Fr. Fedor's Homily Notes

Fifth Sunday of Easter – April 29, 2018


Acts of the Apostles 9: 26-41 1 John 3: 18-24 John 15: 1-8


An insight that I have learned from St. Ignatius of Loyola is that we can grow in our appreciation of the Scriptures when we use our imaginations. Our imaginations allow us to develop the characters in the story or amplify some of the details. I thought that this account we heard today from the Acts of the Apostles is a particularly good example of what can be done in this fashion.


The Christian community in Jerusalem is fearful because Paul has arrived on the scene. Paul had a earlier negative reputation because he had attempted to destroy the Christian community. The reports were that he had undergone a conversion experience and had actually been preaching the Gospel message. But the Jerusalem community did not really know Paul, nor were they convinced about his conversion.


The event that is recalled today occurred about three years after Paul’s apparent conversion. Paul, himself, mentions this in his letter to the Galatians. The ones whom he came to meet were still skeptical, and rightly so. Had Paul really changed? Could they really trust him? Theirs was a very natural reaction.


In addition, from what we can learn in other parts of the Acts and from Paul’s own letters, Paul appears to have a rather challenging personality. I view him as being pushy and being able to be somewhat abrasive. He needed a reference, a recommendation, so we also hear about Barnabas. Barnabas was of Jewish background but was actually from the island of Cyprus. Perhaps he would be more familiar with foreign elements. Barnabas had been living in Jerusalem but was sent to Antioch where Paul had been preaching. He spent about a year there, observing Paul. He introduces Paul and vouches for him. He encourages the Jerusalem community to welcome him because his conversion was genuine. They could trust his sincerity. Despite all of this, Pul and Barnabas later have a falling out. This is recorded in the Acts of the Apostles (15:39). They each go their separate way.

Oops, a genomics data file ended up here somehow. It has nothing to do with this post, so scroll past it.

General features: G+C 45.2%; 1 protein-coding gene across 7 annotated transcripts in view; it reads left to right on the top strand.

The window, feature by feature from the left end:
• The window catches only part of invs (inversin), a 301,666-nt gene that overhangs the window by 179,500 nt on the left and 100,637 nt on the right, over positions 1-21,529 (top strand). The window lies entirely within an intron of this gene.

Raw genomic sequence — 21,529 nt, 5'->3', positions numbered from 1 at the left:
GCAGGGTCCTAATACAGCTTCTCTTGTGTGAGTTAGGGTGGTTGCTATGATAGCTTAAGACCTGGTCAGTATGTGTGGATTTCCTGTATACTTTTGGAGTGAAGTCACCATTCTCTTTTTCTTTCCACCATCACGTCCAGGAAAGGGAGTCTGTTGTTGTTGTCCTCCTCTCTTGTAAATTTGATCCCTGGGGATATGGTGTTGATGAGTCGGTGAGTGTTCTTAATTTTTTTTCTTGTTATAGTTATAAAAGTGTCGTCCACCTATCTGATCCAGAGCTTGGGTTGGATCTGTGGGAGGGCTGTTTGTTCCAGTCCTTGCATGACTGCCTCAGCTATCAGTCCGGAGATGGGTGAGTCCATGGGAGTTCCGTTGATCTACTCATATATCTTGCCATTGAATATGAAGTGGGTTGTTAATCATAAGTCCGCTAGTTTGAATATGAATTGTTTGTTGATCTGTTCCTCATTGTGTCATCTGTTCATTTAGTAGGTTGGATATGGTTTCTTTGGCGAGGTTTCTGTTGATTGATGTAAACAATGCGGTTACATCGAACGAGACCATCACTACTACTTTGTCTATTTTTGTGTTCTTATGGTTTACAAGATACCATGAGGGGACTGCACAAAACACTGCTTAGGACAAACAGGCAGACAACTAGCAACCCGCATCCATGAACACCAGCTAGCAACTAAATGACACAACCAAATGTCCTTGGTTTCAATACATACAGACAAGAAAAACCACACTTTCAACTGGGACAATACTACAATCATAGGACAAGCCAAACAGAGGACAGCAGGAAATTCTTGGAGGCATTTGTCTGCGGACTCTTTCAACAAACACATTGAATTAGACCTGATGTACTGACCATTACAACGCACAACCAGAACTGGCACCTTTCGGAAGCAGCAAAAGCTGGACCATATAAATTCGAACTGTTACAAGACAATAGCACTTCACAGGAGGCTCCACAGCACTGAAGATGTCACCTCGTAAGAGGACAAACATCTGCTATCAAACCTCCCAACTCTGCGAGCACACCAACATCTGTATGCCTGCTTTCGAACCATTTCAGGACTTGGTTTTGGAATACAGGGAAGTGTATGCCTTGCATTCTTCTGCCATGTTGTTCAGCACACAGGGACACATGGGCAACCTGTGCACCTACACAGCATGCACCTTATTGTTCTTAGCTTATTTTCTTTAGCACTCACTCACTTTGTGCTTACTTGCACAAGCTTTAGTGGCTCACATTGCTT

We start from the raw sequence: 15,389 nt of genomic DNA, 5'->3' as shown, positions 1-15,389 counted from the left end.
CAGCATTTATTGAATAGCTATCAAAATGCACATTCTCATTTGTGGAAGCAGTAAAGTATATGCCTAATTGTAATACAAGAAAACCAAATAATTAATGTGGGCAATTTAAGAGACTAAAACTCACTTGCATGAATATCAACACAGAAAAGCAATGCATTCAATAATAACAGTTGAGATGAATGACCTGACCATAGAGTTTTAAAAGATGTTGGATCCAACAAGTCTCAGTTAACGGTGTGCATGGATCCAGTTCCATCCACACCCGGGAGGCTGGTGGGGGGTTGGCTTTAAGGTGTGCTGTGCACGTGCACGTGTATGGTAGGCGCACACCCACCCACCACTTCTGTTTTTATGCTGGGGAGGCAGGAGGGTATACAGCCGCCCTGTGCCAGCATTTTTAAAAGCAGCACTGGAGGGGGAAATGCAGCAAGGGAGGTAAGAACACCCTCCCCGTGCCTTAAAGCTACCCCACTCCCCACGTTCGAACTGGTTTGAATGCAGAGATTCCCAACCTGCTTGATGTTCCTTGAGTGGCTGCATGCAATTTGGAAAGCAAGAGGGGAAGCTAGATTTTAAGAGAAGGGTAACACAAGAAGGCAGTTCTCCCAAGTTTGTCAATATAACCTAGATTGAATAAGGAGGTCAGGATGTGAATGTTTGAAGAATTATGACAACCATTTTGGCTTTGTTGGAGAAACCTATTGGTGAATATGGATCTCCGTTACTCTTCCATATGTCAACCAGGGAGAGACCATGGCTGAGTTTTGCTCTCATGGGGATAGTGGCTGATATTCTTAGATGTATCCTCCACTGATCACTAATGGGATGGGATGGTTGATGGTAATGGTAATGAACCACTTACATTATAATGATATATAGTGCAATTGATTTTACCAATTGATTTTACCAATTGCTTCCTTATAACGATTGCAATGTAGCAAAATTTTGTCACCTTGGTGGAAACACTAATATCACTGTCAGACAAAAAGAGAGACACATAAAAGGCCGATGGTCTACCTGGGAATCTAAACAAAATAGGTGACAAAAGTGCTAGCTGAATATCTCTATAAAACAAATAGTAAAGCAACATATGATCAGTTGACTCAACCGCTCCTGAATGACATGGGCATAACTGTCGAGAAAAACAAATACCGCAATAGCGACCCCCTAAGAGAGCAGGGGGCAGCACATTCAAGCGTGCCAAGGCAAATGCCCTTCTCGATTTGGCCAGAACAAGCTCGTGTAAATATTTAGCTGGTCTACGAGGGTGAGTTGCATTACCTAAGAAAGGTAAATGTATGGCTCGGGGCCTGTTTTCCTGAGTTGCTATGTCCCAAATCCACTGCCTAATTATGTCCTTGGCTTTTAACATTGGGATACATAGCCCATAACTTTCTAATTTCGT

All of this puts a little meat on the bones of this story. It shows the dynamics which existed in the early Christian community. A couple of weeks ago we heard the description of what seemed to be an ideal community. Today we have a “nuts and bolts” account of how a very human group of individuals struggles as it grows. It is a dynamic group of believers even though that dynamic could be painful at times.


What, then, makes the difference in a Christian community? What affects the members of the believing community? What brings about the community’s purpose of making the reality of God known?


It is in answer to these questions that we find a practical meaning in the description given by Jesus: he is the vine, we are the branches. What sustains, what gives life to the various branches that we are as Church, is the common and nourishing presence of Jesus Christ.


Throughout the Scriptures today we are told to remain in Christ. We are told to remain, to dwell in, to dwell with, to live in and with God’s presence in Jesus Christ. Each of us is unique and thus we are as different as each branch on a vine. What we have in common, what binds us and unites us, is that presence, that lived reality, that Body and Blood that nourishes us in the Eucharist. We are joined in this communion. We are one with Jesus Christ who is the revelation of God.


We hear today, as well, that we are to ask what we want, and it will be granted. This is not to be misunderstood as a desire for material things or for perfect health, of for everything to go just as we think it ought to be. Rather, it is to ask for wisdom, for insight, for an appreciation of who and what we are as creatures of God. It is the desire to know how we can best live out this gift of life fully and generously as branches given the living presence from the vine who is Jesus Christ.


We are and we will be different. We may often blend together well, or not so well at other times. At times we might be abrasive or difficult. But what w have in common and what is to be respected by us and among us is the faith, the lifeblood of what we are as branches joined with the vine, Jesus Christ. As in the early Christian community, there will be need for patience, trust and openness. There will also be need, on occasion, for pruning in order to assure growth. But in sincerely and confidently allowing the presence of Jesus Christ to flow through the different branches that we are, we will be able successfully to make known and reveal our truly good and gracious God.